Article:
Thermal characteristics of vertically-integrated GaN/SiC-on-Si assemblies: A comparative study
Paper in proceedings, 2019
This work investigates the thermal characteristics of a vertically-stacked, heterogeneously-integrated assembly intended for millimetre-wave communications systems. The assembly combines materials that enable the generation of high output power as well as high degree of integration for improved performance, and vertical integration of the different materials enables a compact footprint. Suitability of thermal solutions based on metal pillars, solder balls, and ball grid arrays (BGA) is investigated. Both ideal, fully-populated arrays of interconnects and partially-filled ones more suitable for practical implementations are considered using theoretical calculations and numerical thermal simulations. With the assumptions used, simulation results show that arrays of Cu pillars and large solder bumps with a pitch of 150 μm provide good thermal performance also with a simplified grid and reduced number of interconnects. In the current geometry, the most important locations for the pillars and bumps are near the heat sources, and the use of a rim of interconnects around the assembly perimeter can reduce the temperature by several degrees - even when the majority of the other interconnects is focused beneath the heat sources.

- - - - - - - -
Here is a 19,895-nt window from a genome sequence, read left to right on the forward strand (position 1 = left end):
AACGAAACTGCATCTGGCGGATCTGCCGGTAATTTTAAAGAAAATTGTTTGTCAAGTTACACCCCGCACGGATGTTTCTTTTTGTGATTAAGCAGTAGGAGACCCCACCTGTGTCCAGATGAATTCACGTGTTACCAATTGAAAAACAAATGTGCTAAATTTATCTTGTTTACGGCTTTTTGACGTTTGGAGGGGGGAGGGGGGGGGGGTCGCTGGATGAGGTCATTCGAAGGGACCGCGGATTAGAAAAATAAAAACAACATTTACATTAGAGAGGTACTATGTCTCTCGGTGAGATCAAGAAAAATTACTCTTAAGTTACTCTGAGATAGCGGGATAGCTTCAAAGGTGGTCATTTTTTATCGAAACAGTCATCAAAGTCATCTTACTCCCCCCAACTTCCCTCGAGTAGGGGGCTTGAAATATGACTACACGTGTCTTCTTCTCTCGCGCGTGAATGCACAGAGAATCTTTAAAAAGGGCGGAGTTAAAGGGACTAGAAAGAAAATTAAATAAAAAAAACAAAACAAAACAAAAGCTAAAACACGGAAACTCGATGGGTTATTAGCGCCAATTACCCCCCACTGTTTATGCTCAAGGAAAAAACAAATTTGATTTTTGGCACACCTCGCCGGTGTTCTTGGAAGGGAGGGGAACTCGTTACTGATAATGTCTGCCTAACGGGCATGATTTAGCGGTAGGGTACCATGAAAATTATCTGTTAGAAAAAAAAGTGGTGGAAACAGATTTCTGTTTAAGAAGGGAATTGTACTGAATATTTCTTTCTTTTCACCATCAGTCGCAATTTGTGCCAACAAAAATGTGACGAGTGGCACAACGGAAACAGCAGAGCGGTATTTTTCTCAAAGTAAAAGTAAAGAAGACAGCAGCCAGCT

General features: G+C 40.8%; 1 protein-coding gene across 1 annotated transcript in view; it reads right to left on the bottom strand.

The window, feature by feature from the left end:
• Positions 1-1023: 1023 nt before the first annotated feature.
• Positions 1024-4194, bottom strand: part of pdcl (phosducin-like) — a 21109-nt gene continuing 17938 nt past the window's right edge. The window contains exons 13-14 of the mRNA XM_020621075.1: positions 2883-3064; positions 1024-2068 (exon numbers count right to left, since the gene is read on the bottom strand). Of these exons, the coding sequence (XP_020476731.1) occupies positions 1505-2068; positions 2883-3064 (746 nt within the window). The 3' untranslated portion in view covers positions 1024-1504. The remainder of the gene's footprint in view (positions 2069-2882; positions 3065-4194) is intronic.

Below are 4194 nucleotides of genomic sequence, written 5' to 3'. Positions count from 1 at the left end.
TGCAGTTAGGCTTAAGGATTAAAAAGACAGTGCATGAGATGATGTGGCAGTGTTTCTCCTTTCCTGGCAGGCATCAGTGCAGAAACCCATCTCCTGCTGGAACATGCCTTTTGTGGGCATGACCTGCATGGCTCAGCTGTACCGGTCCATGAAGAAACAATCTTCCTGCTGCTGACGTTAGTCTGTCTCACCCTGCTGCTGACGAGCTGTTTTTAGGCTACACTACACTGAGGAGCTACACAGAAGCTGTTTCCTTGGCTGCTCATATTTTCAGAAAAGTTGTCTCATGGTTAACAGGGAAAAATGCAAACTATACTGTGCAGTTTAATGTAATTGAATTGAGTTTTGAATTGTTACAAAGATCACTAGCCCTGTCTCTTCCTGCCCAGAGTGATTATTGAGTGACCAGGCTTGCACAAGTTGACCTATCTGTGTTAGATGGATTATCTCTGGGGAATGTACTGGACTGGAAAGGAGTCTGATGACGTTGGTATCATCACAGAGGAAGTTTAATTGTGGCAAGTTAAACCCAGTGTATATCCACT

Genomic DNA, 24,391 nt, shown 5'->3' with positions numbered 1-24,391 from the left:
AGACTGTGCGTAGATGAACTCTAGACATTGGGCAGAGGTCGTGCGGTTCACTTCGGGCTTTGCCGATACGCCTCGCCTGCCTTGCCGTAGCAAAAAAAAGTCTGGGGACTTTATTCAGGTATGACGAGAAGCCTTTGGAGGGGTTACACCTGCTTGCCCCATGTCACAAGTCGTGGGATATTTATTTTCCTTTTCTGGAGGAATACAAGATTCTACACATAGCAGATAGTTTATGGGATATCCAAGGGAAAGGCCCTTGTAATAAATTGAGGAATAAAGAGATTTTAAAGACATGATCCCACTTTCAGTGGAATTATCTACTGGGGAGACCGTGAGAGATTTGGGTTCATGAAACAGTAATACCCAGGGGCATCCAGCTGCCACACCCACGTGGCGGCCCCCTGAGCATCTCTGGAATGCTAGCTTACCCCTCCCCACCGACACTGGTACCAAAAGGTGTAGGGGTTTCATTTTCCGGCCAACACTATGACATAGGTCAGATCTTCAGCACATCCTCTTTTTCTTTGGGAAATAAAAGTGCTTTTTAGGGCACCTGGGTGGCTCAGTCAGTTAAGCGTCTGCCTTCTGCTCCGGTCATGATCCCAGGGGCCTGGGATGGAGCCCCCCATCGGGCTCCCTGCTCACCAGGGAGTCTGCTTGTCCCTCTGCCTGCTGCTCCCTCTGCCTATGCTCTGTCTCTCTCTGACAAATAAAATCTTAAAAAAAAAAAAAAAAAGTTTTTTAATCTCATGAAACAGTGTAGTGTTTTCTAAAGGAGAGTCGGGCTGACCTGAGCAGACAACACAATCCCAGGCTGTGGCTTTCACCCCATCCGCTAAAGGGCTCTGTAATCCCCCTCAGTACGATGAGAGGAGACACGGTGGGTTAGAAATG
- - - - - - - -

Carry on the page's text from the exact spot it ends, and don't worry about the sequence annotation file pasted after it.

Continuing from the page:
Silicon carbide (SiC)
Ball grid array (BGA)